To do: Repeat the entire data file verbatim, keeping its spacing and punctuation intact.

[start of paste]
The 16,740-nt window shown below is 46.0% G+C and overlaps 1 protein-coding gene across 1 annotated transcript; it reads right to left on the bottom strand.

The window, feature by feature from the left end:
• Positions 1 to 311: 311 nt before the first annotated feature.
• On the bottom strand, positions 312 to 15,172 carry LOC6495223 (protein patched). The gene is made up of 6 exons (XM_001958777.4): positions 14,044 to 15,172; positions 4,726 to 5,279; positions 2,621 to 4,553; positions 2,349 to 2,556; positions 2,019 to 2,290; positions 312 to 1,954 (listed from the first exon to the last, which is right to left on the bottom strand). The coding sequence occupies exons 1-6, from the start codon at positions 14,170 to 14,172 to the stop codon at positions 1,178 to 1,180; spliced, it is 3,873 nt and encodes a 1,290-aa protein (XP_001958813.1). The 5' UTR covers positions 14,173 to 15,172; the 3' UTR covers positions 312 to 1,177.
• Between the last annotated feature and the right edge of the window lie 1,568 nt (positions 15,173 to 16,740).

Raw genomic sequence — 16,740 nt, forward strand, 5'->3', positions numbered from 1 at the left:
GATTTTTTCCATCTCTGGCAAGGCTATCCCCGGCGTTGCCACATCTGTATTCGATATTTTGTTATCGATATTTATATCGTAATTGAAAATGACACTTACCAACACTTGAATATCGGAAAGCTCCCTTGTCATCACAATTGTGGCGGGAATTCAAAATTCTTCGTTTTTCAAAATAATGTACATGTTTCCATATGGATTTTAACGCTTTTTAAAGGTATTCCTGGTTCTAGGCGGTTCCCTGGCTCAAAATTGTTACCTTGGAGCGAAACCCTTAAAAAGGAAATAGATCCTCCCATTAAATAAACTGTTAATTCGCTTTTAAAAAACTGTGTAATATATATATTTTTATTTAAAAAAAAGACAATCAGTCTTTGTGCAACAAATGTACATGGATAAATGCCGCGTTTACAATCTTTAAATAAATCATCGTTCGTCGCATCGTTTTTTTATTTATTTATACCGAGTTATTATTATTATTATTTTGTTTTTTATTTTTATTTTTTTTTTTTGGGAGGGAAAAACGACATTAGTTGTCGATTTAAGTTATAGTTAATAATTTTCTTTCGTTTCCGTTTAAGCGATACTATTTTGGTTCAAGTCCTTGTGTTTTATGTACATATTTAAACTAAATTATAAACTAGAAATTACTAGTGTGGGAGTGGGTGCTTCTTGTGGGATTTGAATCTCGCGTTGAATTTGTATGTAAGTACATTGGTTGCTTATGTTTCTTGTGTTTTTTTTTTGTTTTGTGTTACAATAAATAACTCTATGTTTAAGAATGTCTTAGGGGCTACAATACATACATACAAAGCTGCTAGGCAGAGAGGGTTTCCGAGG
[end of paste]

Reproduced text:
The 16,740-nt window shown below is 46.0% G+C and overlaps 1 protein-coding gene across 1 annotated transcript; it reads right to left on the bottom strand.

The window, feature by feature from the left end:
• Positions 1 to 311: 311 nt before the first annotated feature.
• On the bottom strand, positions 312 to 15,172 carry LOC6495223 (protein patched). The gene is made up of 6 exons (XM_001958777.4): positions 14,044 to 15,172; positions 4,726 to 5,279; positions 2,621 to 4,553; positions 2,349 to 2,556; positions 2,019 to 2,290; positions 312 to 1,954 (listed from the first exon to the last, which is right to left on the bottom strand). The coding sequence occupies exons 1-6, from the start codon at positions 14,170 to 14,172 to the stop codon at positions 1,178 to 1,180; spliced, it is 3,873 nt and encodes a 1,290-aa protein (XP_001958813.1). The 5' UTR covers positions 14,173 to 15,172; the 3' UTR covers positions 312 to 1,177.
• Between the last annotated feature and the right edge of the window lie 1,568 nt (positions 15,173 to 16,740).

Raw genomic sequence — 16,740 nt, forward strand, 5'->3', positions numbered from 1 at the left:
GATTTTTTCCATCTCTGGCAAGGCTATCCCCGGCGTTGCCACATCTGTATTCGATATTTTGTTATCGATATTTATATCGTAATTGAAAATGACACTTACCAACACTTGAATATCGGAAAGCTCCCTTGTCATCACAATTGTGGCGGGAATTCAAAATTCTTCGTTTTTCAAAATAATGTACATGTTTCCATATGGATTTTAACGCTTTTTAAAGGTATTCCTGGTTCTAGGCGGTTCCCTGGCTCAAAATTGTTACCTTGGAGCGAAACCCTTAAAAAGGAAATAGATCCTCCCATTAAATAAACTGTTAATTCGCTTTTAAAAAACTGTGTAATATATATATTTTTATTTAAAAAAAAGACAATCAGTCTTTGTGCAACAAATGTACATGGATAAATGCCGCGTTTACAATCTTTAAATAAATCATCGTTCGTCGCATCGTTTTTTTATTTATTTATACCGAGTTATTATTATTATTATTTTGTTTTTTATTTTTATTTTTTTTTTTTGGGAGGGAAAAACGACATTAGTTGTCGATTTAAGTTATAGTTAATAATTTTCTTTCGTTTCCGTTTAAGCGATACTATTTTGGTTCAAGTCCTTGTGTTTTATGTACATATTTAAACTAAATTATAAACTAGAAATTACTAGTGTGGGAGTGGGTGCTTCTTGTGGGATTTGAATCTCGCGTTGAATTTGTATGTAAGTACATTGGTTGCTTATGTTTCTTGTGTTTTTTTTTTGTTTTGTGTTACAATAAATAACTCTATGTTTAAGAATGTCTTAGGGGCTACAATACATACATACAAAGCTGCTAGGCAGAGAGGGTTTCCGAGG